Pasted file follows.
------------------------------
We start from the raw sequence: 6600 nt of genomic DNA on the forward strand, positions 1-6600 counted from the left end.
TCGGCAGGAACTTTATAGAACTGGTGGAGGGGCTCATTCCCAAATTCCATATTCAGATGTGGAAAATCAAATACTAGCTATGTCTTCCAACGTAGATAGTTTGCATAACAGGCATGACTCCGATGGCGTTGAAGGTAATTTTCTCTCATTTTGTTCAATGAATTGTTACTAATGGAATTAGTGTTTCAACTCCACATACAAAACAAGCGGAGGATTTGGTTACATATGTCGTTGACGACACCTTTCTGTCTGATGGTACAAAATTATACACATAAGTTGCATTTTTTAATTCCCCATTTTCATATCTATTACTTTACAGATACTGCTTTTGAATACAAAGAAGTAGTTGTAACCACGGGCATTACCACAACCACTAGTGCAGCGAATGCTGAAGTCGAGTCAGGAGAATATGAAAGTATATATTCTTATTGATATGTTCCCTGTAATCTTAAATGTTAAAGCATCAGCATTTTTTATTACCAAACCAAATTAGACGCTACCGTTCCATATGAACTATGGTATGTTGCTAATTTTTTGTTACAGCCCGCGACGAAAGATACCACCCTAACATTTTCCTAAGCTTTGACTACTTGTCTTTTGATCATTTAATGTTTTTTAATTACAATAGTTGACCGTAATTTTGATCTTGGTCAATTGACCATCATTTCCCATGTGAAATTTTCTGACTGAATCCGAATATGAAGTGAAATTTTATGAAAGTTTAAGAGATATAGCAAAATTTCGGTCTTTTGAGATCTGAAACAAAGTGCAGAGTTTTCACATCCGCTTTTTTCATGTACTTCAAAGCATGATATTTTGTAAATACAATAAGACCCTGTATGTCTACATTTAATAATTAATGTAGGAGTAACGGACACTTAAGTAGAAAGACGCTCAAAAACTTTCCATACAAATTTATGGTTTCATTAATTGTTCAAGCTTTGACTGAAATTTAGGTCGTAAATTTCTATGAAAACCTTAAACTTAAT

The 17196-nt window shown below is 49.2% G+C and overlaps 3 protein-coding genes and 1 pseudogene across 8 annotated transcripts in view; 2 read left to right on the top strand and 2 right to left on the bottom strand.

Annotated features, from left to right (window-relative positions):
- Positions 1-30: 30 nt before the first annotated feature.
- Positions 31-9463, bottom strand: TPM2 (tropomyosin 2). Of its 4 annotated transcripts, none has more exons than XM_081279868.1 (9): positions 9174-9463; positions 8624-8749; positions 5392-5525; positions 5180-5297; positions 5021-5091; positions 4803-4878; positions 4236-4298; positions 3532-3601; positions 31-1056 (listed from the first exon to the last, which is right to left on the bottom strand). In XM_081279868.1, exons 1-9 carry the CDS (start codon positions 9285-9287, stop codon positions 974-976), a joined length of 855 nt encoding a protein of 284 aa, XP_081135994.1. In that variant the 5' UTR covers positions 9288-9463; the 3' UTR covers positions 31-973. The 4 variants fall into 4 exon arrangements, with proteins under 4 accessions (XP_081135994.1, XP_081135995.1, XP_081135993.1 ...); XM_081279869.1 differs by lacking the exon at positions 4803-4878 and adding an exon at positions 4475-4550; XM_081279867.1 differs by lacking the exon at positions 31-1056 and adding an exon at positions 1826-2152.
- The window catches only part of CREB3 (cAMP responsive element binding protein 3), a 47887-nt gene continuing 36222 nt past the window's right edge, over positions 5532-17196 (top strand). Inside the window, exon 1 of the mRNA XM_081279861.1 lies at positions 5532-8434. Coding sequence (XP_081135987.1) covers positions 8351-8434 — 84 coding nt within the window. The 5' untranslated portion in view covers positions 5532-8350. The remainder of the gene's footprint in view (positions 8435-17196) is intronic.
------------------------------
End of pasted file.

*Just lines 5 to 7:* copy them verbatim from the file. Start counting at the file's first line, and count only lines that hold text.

- Positions 1-30: 30 nt before the first annotated feature.
- Positions 31-9463, bottom strand: TPM2 (tropomyosin 2). Of its 4 annotated transcripts, none has more exons than XM_081279868.1 (9): positions 9174-9463; positions 8624-8749; positions 5392-5525; positions 5180-5297; positions 5021-5091; positions 4803-4878; positions 4236-4298; positions 3532-3601; positions 31-1056 (listed from the first exon to the last, which is right to left on the bottom strand). In XM_081279868.1, exons 1-9 carry the CDS (start codon positions 9285-9287, stop codon positions 974-976), a joined length of 855 nt encoding a protein of 284 aa, XP_081135994.1. In that variant the 5' UTR covers positions 9288-9463; the 3' UTR covers positions 31-973. The 4 variants fall into 4 exon arrangements, with proteins under 4 accessions (XP_081135994.1, XP_081135995.1, XP_081135993.1 ...); XM_081279869.1 differs by lacking the exon at positions 4803-4878 and adding an exon at positions 4475-4550; XM_081279867.1 differs by lacking the exon at positions 31-1056 and adding an exon at positions 1826-2152.
- The window catches only part of CREB3 (cAMP responsive element binding protein 3), a 47887-nt gene continuing 36222 nt past the window's right edge, over positions 5532-17196 (top strand). Inside the window, exon 1 of the mRNA XM_081279861.1 lies at positions 5532-8434. Coding sequence (XP_081135987.1) covers positions 8351-8434 — 84 coding nt within the window. The 5' untranslated portion in view covers positions 5532-8350. The remainder of the gene's footprint in view (positions 8435-17196) is intronic.